MathNet 4 Kids Project 2002/2003 
We have partnered with another third grade class to exchange monthly math challenges using email. This project allows us to meet two of our curriculum requirements; identifying and using basic computer communication systems (PA State Standard 3.7.3) and practicing mathematical problem solving and communication (PA State Standard 2.5.3). Math challenges we receive and send will be posted below. We hope you will enjoy trying them with us! 
This page was last updated on: February 6, 2003
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Resource: Math Eduplace Brain Teaser Grades 3/4 
From Mrs. Cheek's Third Grade: Alishia had some of her favorite candies M&M's. Her good friend Rachel knows how much Alishia likes M&M's, so Rachel gave Alishia 10. Alishia wanted to share, so she gave Christian 8 M&M's. Now, Alishia has 22 M&M's. How many M&M's did Alishia have to begin with?

From Mrs. Dingman's Third Grade: Ashley saw this ad in a computer magazine: Come INTERtheNET with us. FREE 10DAY Trial! Get 1 minute of free time the first day, 2 minutes of free time the second day, 4 minutes of free time the third day, 8 minutes of free time the fourth day, 16 minutes on the fifth day, and so on. "What good is 1 minute, 2 minutes, or even 4 minutes of time online?" Ashley wondered. "I would need a lot more time than that to find out how good this service could be!" If Ashley signed up for the 10day trial of Internet service, how many minutes of free time would she get on the 10th day? 
From Mrs. Cheek's Third Grade: Justin, Lacie, McKenzie, Jonathan, and Blythe were in a 100yard race. When the newspaper photographed the runners, Justin had just passed the midway mark, Lacie was 15 yards from the finish, and Jonathan had run 40 yards. Blythe had run twice as far as Jonathan. McKenzie was at the 70yard mark.
Help the photographer identify the runners.
List the runners in order, starting with the runner closest to the finish line.

From Mrs. Dingman's Third Grade:
Larry, Curly, and Moe are training to join a swim team. They all know how to swim, but are really out of practice. They decide to make a schedule for increasing the number of laps they swim in the pool each day. Below are the suggestions for a schedule made by each boy. Please find the pattern used for each plan.
Day 1: Larry, 1 lap; Curly, 2 laps; Moe, 1 lap Day 2: Larry, 2 laps; Curly, 4 laps; Moe, rest Day 3: Larry, 4 laps; Curly, 6 laps; Moe, 6 laps Day 4: Larry, 8 laps; Curly, 8 laps; Moe, rest Day 5: Larry, 16 laps; Curly, 10 laps; Moe, 11 laps
According to each boy's plan, how many laps would each boy be swimming on Day 11? ( HINT: Draw a table showing the number of laps each boy swims each day)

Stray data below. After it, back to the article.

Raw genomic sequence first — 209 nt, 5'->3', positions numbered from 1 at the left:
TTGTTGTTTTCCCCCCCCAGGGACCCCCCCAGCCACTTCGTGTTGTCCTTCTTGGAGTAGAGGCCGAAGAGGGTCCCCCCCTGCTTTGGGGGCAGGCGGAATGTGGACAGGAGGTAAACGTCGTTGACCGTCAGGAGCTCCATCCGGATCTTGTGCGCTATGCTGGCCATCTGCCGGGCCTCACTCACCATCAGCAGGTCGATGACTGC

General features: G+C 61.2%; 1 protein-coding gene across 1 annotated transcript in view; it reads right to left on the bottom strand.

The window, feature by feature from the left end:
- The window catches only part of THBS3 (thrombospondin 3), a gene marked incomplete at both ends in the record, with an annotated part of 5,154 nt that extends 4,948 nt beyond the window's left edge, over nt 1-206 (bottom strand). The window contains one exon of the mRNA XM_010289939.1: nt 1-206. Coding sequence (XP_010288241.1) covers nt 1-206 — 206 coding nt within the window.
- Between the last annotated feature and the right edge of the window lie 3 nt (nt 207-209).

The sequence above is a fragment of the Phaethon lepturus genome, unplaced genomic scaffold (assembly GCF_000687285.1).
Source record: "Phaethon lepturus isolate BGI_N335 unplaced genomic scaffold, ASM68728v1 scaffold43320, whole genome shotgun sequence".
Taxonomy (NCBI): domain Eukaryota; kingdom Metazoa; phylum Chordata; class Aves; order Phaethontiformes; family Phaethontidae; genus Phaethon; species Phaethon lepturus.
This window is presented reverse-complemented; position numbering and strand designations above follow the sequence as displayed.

Resource: Renaissance Learning, 2000 
From Mrs. Cheek's Third Grade While walking along the river, you come upon an elf. The elf looks very sad, so you ask what is wrong. It seems that the elf has lost some numbers and needs to find them. He says they are special numbers because they have three things in common. 1. They are all between 300 and 600. 2. The middle digit in each number is odd, and the other digits are even. 3. The sum of the digits in each number is 13. What numbers did the elf lose?

From Mrs. Dingman's Third Grade Brad, Cloe, Davey, Haley, Lee, and Sheena are making cool gocarts for a contest. Unlike most carts, these carts don't all have four wheels. Some have as few as three. Other carts have as many as six wheels. The children used twentyfive wheels in all. How many wheels are on each child's gocart? Use the clues below to help solve the problem.
* Cloe has a triangle shaped cart with a wheel at each corner * Brad and Haley evenly shared the eight wheels that came in one box * Lee used one more wheel than Haley * Sheena's cart is shaped like a rectangle. It has two long sides and two short sides. She put three wheels on each of the long sides of her cart.

Source: Brain Teaser from eduplace.com 
From Mrs. Cheek's Third Grade Cory's family is sending family photographs with letters to friends. The weight of each envelope will require $0.55 postage. They have bought some of each of these different stamps: $0.52 Hubert H. Humphrey stamp $0.32 flag stamp $0.23 Mary Cassat stamp $0.20 bird stamp $0.15 Buffalo Bill Cody stamp $0.03 bird stamp Cory wants each envelope to have exactly $0.55 in postage. He wants to make as many different combinations of stamps as possible. He has room for no more than five stamps on each envelope. What are the different stamp combinations Cory can use on his envelopes?

From Mrs. Dingman's Third Grade Jamie's mom took Jamie, Chris, and Evan out to eat after their soccer game. The menu read: Hot Dog $1.50 Cheeseburger $1.95 Soda $.99 Lemonade $.75 Each child had either a hot dog or a burger and a drink. Chris's meal cost the most. Jamie's meal cost the least. Jamie's mom did not have anything to eat or drink. The bill came to $7.68. What did each child have to eat? What did each meal cost? 
From Mrs. Cheek's Third Grade:

From Mrs. Dingman's Third Grade: There are ten tables in a restaurant. On each table there are eight plates. Each plate has five pieces of bread on it. How many plates were there in all? How many pieces of bread were there in all?
Each plate of bread cost $4.50. How much does all the bread cost?
(written by: Megan T., Matthew, Chelsea, and Frank)